International Nurses Day (12 May) and Florence Nightingale
Every year on May 12, the world commemorates International Nurses Day. It commemorates Florence Nightingale’s birth, who was born on May 12, 1820. The founder of modern nursing, Florence Nightingale, was an English social reformer, and statistician.
During the Crimean War, Nightingale rose to prominence as a manager and teacher of nurses, organizing treatment for wounded soldiers in Constantinople. She popularized nursing and became a symbol of Victorian culture, especially as “The Lady with the Lamp,” who made night-time rounds of wounded soldiers.
Every year, the International Council of Nurses (ICN) selects a theme and produces IND resources and facts to educate the public and encourage nurses. Some of those resources include reports, case studies, posters, videos, interviews, and social media banners and logos.
The theme for International Nurses Day 2021 (IND2021) has been decided by the International Council of Nurses as ‘Nursing The World Back to Health,’ emphasizing the ‘true value of nurses to the people of the world. The sub-theme being ‘A Vision for Future Healthcare’.
The IND2021 Theme
The IND2021 theme reflects the effect of COVID-19 on the healthcare system and nursing profession and how both could be influenced in the future. As the largest healthcare sector, nurses must be involved in the planning of the industry’s future.
“The global COVID-19 pandemic has shown to the world the critical role that nurses play in keeping people safe throughout their lives,” said Annette Kennedy, President of the International Council of Nurses.
“While there has been a lot of change in the healthcare industry, there has also been a lot of creativity that has increased access to treatment. We’ll be focusing on nursing improvements and advancements in 2021 and how they’ll impact the future of healthcare.” Annette said.
How it Started
Modern nursing, which we now take for granted, was not always so organized until Nightingale arrived on the scene. Nightingale had volunteered to nurse British and allied soldiers in Turkey during the Crimean War, much against her family’s wishes. After hearing horrifying stories of how injured allied troops were being treated inhumanely, she and her team braved the difficult terrain.
Nightingale spent a lot of time in the hospitals, and her night rounds, which she did with one hand holding the lamp aloft while giving personal attention to the injured, established her as the “Lady with the Lamp.” She worked hard to make nursing education more formal. In 1860, she helped found the Nightingale School of Nursing at St. Thomas’ Hospital in London, which was the first scientifically based nursing school.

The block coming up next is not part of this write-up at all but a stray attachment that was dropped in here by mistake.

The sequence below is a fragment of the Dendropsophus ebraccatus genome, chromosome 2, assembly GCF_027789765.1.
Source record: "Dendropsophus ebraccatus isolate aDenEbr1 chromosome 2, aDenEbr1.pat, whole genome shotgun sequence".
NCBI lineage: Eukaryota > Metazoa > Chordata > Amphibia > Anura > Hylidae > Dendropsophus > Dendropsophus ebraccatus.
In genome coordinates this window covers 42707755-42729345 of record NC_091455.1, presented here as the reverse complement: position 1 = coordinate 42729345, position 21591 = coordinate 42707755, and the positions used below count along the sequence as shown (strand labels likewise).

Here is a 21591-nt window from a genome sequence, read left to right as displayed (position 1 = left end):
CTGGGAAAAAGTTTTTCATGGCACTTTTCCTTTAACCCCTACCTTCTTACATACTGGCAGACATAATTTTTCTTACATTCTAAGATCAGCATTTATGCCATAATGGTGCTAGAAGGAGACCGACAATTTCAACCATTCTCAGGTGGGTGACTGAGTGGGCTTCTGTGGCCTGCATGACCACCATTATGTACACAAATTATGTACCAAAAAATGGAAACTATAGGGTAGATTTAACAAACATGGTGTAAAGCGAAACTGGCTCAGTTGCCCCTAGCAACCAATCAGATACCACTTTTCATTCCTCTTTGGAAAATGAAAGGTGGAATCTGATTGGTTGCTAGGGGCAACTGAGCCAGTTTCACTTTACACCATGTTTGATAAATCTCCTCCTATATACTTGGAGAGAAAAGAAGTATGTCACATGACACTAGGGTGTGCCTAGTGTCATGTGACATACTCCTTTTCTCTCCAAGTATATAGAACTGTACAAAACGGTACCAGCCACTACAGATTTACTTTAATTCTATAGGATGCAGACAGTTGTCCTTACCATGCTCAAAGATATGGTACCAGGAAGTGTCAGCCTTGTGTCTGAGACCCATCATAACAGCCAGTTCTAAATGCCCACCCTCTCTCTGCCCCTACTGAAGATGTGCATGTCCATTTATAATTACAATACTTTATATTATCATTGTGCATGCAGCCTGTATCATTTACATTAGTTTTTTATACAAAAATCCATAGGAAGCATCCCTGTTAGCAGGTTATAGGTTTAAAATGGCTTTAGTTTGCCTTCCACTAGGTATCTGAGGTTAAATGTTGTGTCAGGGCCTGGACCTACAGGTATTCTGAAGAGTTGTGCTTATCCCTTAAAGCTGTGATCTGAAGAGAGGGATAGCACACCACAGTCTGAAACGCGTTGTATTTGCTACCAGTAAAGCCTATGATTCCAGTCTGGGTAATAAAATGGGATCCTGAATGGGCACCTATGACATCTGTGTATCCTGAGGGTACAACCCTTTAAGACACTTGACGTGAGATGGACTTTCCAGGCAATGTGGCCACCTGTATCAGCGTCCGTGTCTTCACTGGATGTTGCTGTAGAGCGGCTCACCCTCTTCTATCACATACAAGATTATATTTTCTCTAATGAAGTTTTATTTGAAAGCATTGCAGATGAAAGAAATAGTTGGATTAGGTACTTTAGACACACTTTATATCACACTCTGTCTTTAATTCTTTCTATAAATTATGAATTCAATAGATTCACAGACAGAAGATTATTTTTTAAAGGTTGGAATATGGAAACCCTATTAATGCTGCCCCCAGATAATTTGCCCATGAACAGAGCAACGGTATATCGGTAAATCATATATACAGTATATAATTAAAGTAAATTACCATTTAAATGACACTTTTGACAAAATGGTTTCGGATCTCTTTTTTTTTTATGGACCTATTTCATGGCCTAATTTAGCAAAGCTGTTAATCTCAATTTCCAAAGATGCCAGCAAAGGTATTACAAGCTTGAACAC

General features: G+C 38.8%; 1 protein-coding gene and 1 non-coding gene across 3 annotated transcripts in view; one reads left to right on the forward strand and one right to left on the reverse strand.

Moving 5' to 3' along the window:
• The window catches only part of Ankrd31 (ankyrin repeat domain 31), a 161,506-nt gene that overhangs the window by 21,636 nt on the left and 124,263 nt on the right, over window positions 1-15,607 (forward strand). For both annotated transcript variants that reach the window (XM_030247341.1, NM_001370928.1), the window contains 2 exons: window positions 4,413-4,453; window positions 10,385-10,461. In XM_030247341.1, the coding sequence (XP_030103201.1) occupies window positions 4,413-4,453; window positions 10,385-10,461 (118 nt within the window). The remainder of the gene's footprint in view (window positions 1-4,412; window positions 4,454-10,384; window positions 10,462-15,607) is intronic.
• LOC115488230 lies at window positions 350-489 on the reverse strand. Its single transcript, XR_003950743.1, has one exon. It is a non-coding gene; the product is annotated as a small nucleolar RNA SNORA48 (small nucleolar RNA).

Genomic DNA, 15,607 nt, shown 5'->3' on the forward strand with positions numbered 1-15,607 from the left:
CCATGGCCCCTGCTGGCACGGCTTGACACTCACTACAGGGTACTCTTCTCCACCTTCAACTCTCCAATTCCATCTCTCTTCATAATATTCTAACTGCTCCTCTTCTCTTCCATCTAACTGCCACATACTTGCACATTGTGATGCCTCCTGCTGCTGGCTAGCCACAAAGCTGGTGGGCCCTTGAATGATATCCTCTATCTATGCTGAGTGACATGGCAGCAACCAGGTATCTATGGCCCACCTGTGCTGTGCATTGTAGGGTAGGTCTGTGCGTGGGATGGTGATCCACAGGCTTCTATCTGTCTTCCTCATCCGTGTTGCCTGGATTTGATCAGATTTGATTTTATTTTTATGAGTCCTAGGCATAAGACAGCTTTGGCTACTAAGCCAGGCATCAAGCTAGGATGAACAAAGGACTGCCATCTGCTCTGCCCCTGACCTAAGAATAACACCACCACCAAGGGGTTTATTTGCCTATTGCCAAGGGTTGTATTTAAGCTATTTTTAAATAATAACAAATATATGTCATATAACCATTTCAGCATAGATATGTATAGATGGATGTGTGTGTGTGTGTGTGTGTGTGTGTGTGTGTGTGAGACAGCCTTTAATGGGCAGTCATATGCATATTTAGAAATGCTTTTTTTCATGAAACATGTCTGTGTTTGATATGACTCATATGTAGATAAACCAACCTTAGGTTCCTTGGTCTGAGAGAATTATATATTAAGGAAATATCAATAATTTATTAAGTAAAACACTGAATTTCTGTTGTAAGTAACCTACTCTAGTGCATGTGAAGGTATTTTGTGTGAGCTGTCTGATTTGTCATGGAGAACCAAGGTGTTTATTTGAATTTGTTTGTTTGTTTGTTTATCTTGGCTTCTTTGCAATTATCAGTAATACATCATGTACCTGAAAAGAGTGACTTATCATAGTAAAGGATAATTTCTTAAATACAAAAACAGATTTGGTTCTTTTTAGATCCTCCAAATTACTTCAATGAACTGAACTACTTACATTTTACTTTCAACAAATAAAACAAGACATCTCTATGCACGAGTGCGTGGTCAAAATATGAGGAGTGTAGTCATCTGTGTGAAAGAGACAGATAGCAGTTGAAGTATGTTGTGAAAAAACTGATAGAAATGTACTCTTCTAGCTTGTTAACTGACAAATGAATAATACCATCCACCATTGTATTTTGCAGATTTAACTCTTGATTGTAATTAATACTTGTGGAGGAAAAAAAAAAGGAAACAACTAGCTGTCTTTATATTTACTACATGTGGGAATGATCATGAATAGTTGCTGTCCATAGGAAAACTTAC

The Florence Nightingale Pledge, taken by new nurses, and the Florence Nightingale Medal, the highest international distinction a nurse can receive, were named in her honour. The annual International Nurses Day is held on her birthday in memory of her pioneering work in nursing. Her social reforms included:
- Expanding the appropriate types of female participation in the workforce.
- Improving healthcare for all parts of British society.
- Campaigning for better hunger relief in India.
- Helping to dismantle harsh prostitution laws for women.
A multi-talented author
Nightingale was a prolific and multi-talented author. Most of her published work during her lifetime was devoted to the dissemination of medical information. Some of her tracts were written in plain English so that even those with limited literacy skills could understand them.
She was also a pioneer in data visualization, using infographics to display statistical data in a graphical format easily. Many of her works, including her extensive work on faith and mysticism, were only published after passing away. Not surprisingly, Nightingale was the first woman to receive the British Empire’s Order of Merit (1907).
How is International Nurses Day Celebrated?
Countries around the world commemorate this day in their unique ways. In the United Kingdom, for example, each year, a service is held in Westminster Abbey in London during which a symbolic lamp is passed between nurses until it enters the Nurses’ Chapel, where it is then placed on the High Altar. This represents the transmission of information from one nurse to the next.
Both graduates (including those with a bachelor of nursing degree and a diploma in nursing) and undergraduates studying a nursing course across the world also celebrate May 12 in various ways in their schools.
In a Nutshell
The contribution of Florence Nightingale to mankind is undeniable. And that’s one of the reasons why many are joining the nursing workforce every year.
For those who are inspired by the story of Florence Nightingale and aspire to be a nurse one day, feel free to check out the nursing course (including Bachelor of Nursing Degree and a Diploma in Nursing) offered by AIMST University.